Canadian investors are wondering which stocks might still be good to buy after the massive rally in the past year wiped out most of the deals created by the 2020 market crash.
Why Crescent Point Energy stock looks cheap
The plunge from the heights of the glory days came as oil prices fell and Crescent Point struggled with debt taken on to make acquisitions before the crash. In the past few years, Crescent Point slashed its dividend and sold non-core assets to get the balance sheet under control.
The Q4 2020 earnings statement shows net debt of $2.1 billion. The company reduced net debt by $615 million during the year. The current market capitalization is roughly $2.6 billion.
Management expects the business to generate excess cash flow of $600 million in 2021 if WTI oil averages US$60 per barrel. At this point, the oil market is ahead of that target, and it’s possible the results could turn out to be even better. Crescent Point might get net debt down below $1.5 billion before the end of the year. This would make investors more comfortable with the stock and potentially send the share price higher through 2022.
Crescent Point has also started to do deals again. The company recently closed its acquisition of promising assets in the Kaybob Duvernay region.
WTI oil trades near US$63 per barrel at the time of writing. Analysts are starting to call for a run as high as US$80 before the end of the year. If that turns out to be the case, Crescent Point stock could move much higher.
Volatility should be expected and a sharp downturn in oil prices could quickly send the share price back below $4, but the oil demand outlook and the relatively tight supply conditions should bode well for the sector.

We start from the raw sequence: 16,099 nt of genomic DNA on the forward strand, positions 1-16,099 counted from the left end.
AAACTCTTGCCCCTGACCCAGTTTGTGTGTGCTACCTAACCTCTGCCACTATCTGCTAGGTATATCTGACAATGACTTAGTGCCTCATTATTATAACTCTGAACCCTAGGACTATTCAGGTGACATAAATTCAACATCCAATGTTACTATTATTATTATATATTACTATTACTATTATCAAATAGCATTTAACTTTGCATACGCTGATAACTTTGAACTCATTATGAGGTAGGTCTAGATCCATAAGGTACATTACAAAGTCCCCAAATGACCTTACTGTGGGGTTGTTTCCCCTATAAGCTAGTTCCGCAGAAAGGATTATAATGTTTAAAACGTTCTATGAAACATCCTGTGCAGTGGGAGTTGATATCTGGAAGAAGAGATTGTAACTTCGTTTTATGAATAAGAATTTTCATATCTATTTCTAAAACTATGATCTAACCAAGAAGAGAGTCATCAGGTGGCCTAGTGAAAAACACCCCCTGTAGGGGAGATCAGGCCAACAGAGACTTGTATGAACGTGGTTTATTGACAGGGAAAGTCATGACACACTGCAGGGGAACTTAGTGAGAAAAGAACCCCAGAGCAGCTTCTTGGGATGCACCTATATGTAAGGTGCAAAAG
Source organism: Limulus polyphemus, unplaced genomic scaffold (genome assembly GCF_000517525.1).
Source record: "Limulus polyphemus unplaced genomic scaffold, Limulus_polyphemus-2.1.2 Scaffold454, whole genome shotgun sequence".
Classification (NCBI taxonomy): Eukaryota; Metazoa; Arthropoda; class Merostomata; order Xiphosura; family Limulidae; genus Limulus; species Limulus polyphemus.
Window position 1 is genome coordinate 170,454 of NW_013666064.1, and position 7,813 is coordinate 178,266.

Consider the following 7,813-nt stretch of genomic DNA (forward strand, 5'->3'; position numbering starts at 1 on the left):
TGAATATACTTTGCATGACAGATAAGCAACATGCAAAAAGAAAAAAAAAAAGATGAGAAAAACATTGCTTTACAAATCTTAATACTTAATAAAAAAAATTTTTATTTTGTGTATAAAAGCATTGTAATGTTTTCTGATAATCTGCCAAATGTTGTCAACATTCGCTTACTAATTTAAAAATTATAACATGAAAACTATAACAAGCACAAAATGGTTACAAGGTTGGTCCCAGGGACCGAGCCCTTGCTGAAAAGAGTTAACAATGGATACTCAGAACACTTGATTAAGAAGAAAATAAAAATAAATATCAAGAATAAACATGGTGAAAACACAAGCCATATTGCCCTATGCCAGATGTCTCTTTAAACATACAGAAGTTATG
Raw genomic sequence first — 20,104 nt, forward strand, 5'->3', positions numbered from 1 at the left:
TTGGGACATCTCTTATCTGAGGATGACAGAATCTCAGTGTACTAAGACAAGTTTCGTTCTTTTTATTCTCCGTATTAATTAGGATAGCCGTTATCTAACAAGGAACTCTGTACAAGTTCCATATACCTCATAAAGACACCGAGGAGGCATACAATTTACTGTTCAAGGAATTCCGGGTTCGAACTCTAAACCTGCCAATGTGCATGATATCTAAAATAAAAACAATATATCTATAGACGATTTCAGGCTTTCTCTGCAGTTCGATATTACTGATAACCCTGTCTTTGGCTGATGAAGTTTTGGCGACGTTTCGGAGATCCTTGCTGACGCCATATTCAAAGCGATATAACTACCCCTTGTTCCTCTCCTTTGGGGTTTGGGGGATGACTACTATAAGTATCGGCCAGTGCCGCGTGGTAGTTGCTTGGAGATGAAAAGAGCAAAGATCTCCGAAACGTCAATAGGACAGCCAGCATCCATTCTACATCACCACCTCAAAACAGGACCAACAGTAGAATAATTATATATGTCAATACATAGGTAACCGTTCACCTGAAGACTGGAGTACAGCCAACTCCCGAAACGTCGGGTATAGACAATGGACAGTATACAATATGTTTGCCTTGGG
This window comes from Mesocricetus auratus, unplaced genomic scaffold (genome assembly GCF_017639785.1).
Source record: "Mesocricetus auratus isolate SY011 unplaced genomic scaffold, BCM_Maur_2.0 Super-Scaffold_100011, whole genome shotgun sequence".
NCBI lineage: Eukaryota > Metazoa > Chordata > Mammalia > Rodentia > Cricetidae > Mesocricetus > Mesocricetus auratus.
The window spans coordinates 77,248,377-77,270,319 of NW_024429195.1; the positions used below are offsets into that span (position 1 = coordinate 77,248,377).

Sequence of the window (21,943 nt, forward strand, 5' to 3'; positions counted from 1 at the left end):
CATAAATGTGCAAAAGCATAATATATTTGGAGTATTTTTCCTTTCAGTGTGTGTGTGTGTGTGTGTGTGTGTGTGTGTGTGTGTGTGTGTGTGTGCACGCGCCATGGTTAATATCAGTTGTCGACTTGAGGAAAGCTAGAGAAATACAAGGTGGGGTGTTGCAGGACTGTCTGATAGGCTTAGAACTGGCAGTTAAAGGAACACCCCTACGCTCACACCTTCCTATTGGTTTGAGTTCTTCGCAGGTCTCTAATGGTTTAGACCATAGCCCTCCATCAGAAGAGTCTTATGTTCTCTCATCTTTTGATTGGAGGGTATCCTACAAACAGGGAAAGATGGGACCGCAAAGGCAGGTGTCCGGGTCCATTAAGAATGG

Why Yamana Gold might have 50% upside
The pullback through the fall of last year and into the initial part of 2021 came as a result of soaring bond yields. The crypto boom might have also contributed, as investors moved funds from gold and gold stocks to Bitcoin. Where the crypto market is headed next is anyone’s guess, but the latest sharp pullback reminds investors that it is a very risky place to put cash.
A 50% drop in Bitcoin from the 2021 high wouldn’t be a surprise in the coming months. That could send money back to gold. At the same time, gold could get a boost from safe-haven investors searching for a way to protect buying power against anticipated inflation.
Yamana worked hard in recent years to reduce debt and stabilize the balance sheet. Higher gold prices have certainly helped, and the company has finally turned the corner. Net debt dropped by $323 million to $567 million last year.
The board raised the dividend by 50% in the fourth quarter. More hikes should be on the way.
Gold caught a nice tailwind over the past month. If that extends through the summer, Yamana could take another run at the $9 mark.
The bottom line on cheap stocks
Risks remain, but Crescent Point and Yamana have the potential to deliver huge gains from their current prices. If you have a positive outlook on oil and gold prices, these cheap stocks deserve to be on your radar.
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This article represents the opinion of the writer, who may disagree with the “official” recommendation position of a Motley Fool premium service or advisor. We’re Motley! Questioning an investing thesis — even one of our own — helps us all think critically about investing and make decisions that help us become smarter, happier, and richer, so we sometimes publish articles that may not be in line with recommendations, rankings or other content.
Fool contributor Andrew Walker has no position in any stock mentioned.